After his release Altunian played an active role in public life, in creating the Kharkiv chapter of “Memorial”, and then the Popular Movement of Ukraine (RUKH) , and worked for the journal “Glasnost”. In 1990, Altunian was totally rehabilitated with both cases being quashed.
From 1990 to 1994 he was State Deputy (MP) of Ukraine, and member of the Permanent Commission of the Verkhovna Rada on Issues of Defence and Security, and Deputy Chairperson of the Commission on Pardons under the Presidential Administration. He played a major role in having the Law of Ukraine “On the rehabilitation of victims of political repression” passed. After the August 1991 coup, he became a member of the Security Council. He was also involved in the process of reforming the old KGB, into the new Security Service of Ukraine (SBU). He was a member of the Central Board of the Popular Movement of Ukraine (RUKH), and Chairperson of the Kharkiv regional branch of RUKH. From 1997 he was Co-Chairperson of the Kharkiv chapter of “Memorial”, the Coordinator of the “Ukrainian-American Human Rights Bureau” for the Kharkiv region, and the Chairperson of the Kharkiv Association “Ukraine – Armenia”.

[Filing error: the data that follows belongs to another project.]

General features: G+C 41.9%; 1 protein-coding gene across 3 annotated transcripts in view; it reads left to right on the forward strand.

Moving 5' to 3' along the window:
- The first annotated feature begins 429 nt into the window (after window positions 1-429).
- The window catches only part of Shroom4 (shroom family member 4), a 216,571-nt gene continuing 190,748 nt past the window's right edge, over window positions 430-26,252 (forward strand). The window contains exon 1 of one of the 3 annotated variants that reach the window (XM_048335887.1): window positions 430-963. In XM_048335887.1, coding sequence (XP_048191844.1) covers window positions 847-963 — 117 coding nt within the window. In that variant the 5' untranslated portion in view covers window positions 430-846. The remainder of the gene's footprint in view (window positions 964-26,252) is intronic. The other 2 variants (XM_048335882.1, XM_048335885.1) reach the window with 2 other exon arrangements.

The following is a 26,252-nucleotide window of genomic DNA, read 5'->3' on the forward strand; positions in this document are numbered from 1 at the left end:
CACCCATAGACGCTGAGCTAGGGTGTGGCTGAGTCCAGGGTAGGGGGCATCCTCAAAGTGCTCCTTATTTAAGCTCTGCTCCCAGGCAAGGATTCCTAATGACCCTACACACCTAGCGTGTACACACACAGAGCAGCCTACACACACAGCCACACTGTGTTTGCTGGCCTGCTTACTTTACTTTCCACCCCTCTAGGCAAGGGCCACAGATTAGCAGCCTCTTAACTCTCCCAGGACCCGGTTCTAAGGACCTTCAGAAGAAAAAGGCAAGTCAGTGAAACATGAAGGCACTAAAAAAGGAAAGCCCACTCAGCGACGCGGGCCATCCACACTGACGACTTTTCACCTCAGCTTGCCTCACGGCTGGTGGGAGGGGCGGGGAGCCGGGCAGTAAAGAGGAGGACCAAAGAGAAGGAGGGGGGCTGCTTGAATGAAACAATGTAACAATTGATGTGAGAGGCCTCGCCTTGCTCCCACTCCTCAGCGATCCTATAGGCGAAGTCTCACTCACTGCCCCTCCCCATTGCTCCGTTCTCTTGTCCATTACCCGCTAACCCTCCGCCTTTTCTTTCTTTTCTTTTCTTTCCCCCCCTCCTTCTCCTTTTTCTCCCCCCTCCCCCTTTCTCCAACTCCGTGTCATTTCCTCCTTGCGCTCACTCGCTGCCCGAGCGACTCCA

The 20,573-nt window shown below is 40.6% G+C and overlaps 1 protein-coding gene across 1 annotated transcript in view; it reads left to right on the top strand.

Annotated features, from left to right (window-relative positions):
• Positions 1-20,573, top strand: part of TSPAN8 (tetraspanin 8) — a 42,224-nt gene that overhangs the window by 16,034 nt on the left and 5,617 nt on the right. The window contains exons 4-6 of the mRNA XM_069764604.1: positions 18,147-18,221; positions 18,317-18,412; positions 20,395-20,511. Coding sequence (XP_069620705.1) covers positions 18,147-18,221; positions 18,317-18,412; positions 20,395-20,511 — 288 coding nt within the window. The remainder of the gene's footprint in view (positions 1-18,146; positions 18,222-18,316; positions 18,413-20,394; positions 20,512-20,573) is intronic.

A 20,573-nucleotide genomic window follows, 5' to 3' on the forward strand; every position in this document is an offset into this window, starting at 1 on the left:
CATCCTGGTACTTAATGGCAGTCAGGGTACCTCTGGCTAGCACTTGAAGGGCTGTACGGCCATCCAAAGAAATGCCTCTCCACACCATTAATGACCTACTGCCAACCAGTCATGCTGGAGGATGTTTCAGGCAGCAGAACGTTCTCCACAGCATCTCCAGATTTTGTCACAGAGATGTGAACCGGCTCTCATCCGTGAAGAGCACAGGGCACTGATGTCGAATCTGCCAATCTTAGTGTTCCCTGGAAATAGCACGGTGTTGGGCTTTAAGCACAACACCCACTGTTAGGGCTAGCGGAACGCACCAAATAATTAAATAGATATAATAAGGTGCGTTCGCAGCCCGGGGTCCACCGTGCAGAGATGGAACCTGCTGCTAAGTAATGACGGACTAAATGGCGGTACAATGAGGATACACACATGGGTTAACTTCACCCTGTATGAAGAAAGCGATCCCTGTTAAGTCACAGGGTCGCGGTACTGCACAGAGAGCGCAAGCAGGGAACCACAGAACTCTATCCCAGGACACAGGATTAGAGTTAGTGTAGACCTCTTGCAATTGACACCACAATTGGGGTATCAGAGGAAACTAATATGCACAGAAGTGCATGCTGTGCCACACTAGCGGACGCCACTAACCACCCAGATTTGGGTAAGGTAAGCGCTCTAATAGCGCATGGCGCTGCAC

He was the author of the books “Prozrenye” [“Insight”], “Petro Grygoryovych Grigorenko”, “Yak ya stav “osoblivo nebeznechnym” [“How I became “particularly dangerous”] and of memoirs under the title “Tsena svobody” [“The Price of freedom”].
In one of his last interviews for the media group “Objektiv”, on his seventieth birthday, Genrykh Altunian said:
“I fear nothing. I am seventy years old, as they say, “over the hill”. I have seen it all. I do not except that I will experience anything worse than sitting day after day in the isolation cell of Chystopolsk prison. I am afraid for the country I live in and for the future of those dear to me. It was Bruno Yasensky who called on us to fear those who don’t care. Please God that our people will not become indifferent.”
Genrykh Altunian became seriously ill in May 2005, and was finally moved from Kharkiv Hospital to a clinic in Israel where he died on 30 June 2005.